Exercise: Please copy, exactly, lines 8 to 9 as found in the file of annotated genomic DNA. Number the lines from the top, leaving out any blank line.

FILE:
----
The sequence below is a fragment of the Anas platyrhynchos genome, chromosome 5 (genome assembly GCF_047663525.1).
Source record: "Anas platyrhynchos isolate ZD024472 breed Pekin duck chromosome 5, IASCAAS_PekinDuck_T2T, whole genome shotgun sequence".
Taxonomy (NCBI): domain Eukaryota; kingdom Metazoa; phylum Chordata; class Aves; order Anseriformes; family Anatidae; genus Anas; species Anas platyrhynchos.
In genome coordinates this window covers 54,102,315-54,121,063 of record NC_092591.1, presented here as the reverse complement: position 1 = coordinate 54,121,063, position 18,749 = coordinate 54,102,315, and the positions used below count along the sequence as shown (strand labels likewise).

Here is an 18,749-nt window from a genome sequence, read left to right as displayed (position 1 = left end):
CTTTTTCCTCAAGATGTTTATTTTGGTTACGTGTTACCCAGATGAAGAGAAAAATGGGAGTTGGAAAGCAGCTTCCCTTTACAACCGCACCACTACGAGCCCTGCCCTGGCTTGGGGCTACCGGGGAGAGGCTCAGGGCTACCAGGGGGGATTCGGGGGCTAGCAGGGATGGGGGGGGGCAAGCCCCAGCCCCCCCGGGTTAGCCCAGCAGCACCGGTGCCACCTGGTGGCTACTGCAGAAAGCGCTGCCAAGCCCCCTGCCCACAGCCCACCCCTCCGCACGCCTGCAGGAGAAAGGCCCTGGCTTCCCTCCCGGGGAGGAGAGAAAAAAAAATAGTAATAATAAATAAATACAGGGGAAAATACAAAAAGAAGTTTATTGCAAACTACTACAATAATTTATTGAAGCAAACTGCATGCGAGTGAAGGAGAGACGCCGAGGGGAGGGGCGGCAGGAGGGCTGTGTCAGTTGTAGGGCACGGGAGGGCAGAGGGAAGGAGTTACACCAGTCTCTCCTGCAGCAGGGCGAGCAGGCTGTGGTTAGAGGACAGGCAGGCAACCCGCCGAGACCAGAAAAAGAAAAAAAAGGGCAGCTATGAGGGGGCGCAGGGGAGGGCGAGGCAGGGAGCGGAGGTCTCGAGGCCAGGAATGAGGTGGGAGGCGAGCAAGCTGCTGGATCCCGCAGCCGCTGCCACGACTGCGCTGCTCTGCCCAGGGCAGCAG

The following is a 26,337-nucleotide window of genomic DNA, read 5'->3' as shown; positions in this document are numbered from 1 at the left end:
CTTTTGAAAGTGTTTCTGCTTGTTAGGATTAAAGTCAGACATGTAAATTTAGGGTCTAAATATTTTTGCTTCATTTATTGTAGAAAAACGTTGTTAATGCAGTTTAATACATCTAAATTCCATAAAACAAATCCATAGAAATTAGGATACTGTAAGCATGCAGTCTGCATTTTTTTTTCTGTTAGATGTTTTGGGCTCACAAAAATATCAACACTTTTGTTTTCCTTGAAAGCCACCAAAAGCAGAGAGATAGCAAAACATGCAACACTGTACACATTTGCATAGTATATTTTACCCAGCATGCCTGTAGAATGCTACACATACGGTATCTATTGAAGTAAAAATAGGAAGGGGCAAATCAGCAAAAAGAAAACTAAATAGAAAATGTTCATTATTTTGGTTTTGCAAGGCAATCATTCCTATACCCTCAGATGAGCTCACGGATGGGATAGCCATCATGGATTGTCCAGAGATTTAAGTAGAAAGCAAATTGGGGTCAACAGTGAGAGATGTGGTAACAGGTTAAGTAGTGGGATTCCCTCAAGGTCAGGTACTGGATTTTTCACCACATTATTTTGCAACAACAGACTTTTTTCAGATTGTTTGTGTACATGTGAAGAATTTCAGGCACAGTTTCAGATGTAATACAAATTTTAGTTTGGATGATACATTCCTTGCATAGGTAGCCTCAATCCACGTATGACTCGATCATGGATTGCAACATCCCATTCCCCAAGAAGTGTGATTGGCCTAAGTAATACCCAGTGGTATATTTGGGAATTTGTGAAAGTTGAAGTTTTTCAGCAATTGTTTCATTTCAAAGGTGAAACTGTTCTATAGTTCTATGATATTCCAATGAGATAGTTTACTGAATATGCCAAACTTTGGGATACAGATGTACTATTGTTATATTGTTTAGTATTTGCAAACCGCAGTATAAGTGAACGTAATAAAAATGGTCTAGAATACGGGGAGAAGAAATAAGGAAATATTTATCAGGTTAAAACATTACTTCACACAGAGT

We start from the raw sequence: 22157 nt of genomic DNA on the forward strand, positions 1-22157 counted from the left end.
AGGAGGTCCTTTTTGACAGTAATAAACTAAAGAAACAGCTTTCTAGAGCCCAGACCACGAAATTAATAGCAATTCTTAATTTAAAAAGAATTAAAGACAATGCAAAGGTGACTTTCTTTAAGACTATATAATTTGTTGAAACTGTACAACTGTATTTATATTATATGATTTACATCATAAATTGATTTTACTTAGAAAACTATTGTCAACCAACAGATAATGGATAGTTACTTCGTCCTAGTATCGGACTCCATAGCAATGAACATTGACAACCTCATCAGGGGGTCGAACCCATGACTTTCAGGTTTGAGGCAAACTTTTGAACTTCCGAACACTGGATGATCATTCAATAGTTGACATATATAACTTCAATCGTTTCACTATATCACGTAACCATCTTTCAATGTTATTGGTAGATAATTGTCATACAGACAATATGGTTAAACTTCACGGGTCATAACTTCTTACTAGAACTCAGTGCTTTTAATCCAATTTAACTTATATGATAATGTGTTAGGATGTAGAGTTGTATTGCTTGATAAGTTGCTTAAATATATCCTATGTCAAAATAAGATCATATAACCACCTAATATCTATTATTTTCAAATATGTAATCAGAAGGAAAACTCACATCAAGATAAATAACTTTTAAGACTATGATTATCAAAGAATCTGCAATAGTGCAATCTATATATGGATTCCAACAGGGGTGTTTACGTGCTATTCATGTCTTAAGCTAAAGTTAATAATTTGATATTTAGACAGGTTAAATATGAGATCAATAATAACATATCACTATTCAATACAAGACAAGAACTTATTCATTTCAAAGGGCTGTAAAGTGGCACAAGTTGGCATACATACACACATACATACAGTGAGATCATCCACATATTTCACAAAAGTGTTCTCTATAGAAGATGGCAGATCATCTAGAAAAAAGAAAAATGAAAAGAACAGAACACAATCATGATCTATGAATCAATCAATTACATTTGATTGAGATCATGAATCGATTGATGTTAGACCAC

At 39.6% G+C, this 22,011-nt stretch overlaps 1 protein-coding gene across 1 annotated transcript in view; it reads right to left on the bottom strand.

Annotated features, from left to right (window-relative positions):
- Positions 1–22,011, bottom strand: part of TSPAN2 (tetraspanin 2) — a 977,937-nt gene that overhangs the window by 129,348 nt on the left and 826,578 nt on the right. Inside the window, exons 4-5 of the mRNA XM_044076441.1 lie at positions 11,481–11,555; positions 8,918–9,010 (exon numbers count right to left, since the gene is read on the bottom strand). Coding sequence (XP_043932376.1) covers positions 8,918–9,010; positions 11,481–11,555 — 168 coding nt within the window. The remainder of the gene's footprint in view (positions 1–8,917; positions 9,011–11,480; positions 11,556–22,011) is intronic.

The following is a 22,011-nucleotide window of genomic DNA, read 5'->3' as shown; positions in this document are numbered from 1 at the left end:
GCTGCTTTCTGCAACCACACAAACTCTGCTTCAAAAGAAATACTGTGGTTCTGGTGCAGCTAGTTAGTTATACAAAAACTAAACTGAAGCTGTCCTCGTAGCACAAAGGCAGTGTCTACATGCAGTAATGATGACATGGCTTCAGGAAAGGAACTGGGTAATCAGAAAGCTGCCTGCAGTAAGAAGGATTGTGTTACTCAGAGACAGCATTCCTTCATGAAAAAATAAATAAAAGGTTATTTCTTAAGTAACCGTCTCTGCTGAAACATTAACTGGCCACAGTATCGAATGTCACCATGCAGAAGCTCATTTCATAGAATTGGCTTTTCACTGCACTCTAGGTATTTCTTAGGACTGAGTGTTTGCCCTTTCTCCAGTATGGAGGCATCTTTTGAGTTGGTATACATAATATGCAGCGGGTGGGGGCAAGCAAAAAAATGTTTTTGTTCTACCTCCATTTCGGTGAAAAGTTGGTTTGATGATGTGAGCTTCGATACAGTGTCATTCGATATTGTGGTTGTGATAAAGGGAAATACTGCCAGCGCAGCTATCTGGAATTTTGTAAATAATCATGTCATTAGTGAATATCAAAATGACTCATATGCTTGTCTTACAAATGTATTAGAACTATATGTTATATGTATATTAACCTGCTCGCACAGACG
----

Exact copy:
CTTTTGAAAGTGTTTCTGCTTGTTAGGATTAAAGTCAGACATGTAAATTTAGGGTCTAAATATTTTTGCTTCATTTATTGTAGAAAAACGTTGTTAATGCAGTTTAATACATCTAAATTCCATAAAACAAATCCATAGAAATTAGGATACTGTAAGCATGCAGTCTGCATTTTTTTTTCTGTTAGATGTTTTGGGCTCACAAAAATATCAACACTTTTGTTTTCCTTGAAAGCCACCAAAAGCAGAGAGATAGCAAAACATGCAACACTGTACACATTTGCATAGTATATTTTACCCAGCATGCCTGTAGAATGCTACACATACGGTATCTATTGAAGTAAAAATAGGAAGGGGCAAATCAGCAAAAAGAAAACTAAATAGAAAATGTTCATTATTTTGGTTTTGCAAGGCAATCATTCCTATACCCTCAGATGAGCTCACGGATGGGATAGCCATCATGGATTGTCCAGAGATTTAAGTAGAAAGCAAATTGGGGTCAACAGTGAGAGATGTGGTAACAGGTTAAGTAGTGGGATTCCCTCAAGGTCAGGTACTGGATTTTTCACCACATTATTTTGCAACAACAGACTTTTTTCAGATTGTTTGTGTACATGTGAAGAATTTCAGGCACAGTTTCAGATGTAATACAAATTTTAGTTTGGATGATACATTCCTTGCATAGGTAGCCTCAATCCACGTATGACTCGATCATGGATTGCAACATCCCATTCCCCAAGAAGTGTGATTGGCCTAAGTAATACCCAGTGGTATATTTGGGAATTTGTGAAAGTTGAAGTTTTTCAGCAATTGTTTCATTTCAAAGGTGAAACTGTTCTATAGTTCTATGATATTCCAATGAGATAGTTTACTGAATATGCCAAACTTTGGGATACAGATGTACTATTGTTATATTGTTTAGTATTTGCAAACCGCAGTATAAGTGAACGTAATAAAAATGGTCTAGAATACGGGGAGAAGAAATAAGGAAATATTTATCAGGTTAAAACATTACTTCACACAGAGT

We start from the raw sequence: 22157 nt of genomic DNA on the forward strand, positions 1-22157 counted from the left end.